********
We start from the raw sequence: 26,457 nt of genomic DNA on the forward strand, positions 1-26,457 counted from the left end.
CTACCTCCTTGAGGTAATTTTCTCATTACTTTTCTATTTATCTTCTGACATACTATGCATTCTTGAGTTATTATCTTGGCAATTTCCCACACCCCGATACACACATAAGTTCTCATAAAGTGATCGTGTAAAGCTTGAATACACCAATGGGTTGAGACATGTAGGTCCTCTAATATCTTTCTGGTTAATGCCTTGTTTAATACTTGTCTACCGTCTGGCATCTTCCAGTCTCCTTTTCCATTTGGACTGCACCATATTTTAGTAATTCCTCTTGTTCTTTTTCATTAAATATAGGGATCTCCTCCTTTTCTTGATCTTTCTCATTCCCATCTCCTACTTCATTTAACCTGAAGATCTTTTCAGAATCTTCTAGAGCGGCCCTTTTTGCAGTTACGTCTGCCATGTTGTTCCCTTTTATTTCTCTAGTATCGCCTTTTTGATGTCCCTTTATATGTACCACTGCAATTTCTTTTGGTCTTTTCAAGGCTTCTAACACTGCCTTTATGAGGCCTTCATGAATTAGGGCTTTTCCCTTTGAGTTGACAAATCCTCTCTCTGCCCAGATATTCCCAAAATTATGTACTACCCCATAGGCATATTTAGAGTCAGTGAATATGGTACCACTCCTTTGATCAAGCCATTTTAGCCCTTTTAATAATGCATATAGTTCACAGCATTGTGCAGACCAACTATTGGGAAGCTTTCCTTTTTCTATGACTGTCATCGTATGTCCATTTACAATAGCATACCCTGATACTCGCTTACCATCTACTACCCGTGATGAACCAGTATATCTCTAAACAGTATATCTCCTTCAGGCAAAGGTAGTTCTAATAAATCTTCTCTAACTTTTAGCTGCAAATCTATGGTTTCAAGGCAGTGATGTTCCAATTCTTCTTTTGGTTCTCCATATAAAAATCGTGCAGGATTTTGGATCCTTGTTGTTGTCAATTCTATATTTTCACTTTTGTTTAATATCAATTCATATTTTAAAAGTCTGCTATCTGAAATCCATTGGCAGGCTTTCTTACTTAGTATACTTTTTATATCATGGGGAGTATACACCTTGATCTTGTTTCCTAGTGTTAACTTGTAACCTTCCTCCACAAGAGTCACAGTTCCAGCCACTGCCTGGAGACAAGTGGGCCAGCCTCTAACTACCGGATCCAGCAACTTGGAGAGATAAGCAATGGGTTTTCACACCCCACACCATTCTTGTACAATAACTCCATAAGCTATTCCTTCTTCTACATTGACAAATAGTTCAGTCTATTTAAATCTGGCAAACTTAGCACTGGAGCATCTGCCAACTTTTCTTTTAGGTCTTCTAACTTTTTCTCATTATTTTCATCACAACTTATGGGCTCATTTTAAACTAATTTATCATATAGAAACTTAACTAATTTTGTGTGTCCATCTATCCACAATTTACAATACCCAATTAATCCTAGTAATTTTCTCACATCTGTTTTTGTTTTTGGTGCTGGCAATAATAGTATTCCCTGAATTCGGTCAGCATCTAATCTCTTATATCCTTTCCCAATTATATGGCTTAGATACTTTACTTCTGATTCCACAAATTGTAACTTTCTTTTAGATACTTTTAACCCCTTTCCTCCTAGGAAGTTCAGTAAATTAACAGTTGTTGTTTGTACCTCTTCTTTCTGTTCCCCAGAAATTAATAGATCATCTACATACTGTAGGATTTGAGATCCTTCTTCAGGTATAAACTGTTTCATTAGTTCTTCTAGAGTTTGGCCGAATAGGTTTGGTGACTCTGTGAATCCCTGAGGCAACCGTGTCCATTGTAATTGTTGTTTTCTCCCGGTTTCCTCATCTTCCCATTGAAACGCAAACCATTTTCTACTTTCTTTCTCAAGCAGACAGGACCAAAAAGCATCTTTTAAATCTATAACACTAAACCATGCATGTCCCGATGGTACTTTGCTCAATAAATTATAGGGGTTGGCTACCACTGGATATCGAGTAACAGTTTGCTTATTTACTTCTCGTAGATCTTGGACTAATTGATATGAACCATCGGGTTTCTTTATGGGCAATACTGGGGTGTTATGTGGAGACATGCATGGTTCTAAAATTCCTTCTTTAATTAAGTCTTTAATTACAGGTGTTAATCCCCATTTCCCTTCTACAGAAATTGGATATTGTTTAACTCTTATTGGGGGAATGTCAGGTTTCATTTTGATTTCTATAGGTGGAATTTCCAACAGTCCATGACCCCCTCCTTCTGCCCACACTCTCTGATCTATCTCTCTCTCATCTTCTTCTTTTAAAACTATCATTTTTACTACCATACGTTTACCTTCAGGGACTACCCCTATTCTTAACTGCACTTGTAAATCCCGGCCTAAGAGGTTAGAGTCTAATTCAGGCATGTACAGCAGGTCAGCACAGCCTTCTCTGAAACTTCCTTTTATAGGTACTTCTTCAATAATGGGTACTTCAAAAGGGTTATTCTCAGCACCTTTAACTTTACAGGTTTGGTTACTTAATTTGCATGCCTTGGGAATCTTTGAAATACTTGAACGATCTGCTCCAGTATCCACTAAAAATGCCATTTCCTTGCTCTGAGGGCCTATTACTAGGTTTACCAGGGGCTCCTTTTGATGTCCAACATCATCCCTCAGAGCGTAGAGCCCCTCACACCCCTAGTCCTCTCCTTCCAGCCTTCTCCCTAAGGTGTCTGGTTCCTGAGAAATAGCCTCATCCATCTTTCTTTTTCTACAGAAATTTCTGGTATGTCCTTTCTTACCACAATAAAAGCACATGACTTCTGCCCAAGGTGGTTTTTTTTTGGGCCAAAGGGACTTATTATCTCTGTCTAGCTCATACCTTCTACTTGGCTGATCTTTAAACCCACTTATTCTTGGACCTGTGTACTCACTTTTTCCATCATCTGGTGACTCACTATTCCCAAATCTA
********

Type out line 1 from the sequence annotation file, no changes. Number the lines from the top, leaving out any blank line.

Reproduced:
We start from the raw sequence: 26,457 nt of genomic DNA on the forward strand, positions 1-26,457 counted from the left end.